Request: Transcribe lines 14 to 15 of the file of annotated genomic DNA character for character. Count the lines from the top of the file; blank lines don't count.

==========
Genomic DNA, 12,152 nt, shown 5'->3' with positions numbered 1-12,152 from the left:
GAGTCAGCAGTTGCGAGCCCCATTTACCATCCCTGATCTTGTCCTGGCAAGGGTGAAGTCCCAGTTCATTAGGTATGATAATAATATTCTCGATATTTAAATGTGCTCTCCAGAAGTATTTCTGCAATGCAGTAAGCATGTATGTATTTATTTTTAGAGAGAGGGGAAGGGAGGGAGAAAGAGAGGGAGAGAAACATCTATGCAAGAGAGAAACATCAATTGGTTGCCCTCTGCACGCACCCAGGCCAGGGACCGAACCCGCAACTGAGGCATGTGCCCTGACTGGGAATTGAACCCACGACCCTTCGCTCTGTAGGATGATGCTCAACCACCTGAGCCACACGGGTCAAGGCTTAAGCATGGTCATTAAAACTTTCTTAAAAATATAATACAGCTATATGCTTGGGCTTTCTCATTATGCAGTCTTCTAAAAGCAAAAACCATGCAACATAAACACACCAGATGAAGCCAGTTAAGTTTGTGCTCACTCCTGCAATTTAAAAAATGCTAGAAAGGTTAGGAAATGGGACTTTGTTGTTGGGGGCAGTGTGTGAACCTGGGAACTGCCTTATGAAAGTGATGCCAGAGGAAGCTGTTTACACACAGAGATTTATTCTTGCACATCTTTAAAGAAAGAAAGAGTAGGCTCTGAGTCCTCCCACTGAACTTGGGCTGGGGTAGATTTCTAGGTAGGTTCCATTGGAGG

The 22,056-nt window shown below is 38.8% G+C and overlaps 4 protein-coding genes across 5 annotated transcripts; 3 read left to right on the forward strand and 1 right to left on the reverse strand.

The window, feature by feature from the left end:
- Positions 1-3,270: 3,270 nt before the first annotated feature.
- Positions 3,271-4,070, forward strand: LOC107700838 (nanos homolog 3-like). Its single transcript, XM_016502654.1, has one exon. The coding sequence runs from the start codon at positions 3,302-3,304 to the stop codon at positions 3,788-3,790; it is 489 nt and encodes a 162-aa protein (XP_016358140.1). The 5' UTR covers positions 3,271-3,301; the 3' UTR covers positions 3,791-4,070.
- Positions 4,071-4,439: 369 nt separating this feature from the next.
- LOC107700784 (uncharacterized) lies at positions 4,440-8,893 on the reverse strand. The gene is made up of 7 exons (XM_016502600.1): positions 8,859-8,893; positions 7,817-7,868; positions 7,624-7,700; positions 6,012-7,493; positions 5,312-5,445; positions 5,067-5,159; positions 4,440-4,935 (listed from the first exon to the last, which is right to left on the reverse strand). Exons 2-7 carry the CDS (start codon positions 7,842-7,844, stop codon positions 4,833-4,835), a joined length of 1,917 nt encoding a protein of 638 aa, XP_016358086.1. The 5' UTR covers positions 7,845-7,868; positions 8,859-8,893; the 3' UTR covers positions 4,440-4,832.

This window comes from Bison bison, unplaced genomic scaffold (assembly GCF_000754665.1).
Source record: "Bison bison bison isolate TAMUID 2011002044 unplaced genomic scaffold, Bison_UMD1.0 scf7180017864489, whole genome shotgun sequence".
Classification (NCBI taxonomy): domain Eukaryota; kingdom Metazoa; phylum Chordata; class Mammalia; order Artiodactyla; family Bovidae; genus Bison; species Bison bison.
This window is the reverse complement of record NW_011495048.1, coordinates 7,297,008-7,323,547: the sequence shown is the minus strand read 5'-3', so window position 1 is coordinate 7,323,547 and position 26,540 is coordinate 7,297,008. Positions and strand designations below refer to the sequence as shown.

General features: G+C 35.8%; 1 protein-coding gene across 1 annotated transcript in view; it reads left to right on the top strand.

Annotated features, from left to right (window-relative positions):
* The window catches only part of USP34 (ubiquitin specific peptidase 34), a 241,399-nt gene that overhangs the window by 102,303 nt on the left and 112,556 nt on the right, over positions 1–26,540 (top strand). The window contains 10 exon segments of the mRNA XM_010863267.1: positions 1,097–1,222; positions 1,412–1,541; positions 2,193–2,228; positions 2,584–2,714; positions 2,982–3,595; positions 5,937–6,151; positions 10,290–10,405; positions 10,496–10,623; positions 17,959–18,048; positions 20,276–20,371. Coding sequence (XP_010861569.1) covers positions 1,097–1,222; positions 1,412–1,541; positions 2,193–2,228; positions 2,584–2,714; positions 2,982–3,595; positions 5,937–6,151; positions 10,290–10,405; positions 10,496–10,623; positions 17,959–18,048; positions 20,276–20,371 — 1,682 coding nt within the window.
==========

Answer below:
Annotated features, from left to right (window-relative positions):
* The window catches only part of USP34 (ubiquitin specific peptidase 34), a 241,399-nt gene that overhangs the window by 102,303 nt on the left and 112,556 nt on the right, over positions 1–26,540 (top strand). The window contains 10 exon segments of the mRNA XM_010863267.1: positions 1,097–1,222; positions 1,412–1,541; positions 2,193–2,228; positions 2,584–2,714; positions 2,982–3,595; positions 5,937–6,151; positions 10,290–10,405; positions 10,496–10,623; positions 17,959–18,048; positions 20,276–20,371. Coding sequence (XP_010861569.1) covers positions 1,097–1,222; positions 1,412–1,541; positions 2,193–2,228; positions 2,584–2,714; positions 2,982–3,595; positions 5,937–6,151; positions 10,290–10,405; positions 10,496–10,623; positions 17,959–18,048; positions 20,276–20,371 — 1,682 coding nt within the window.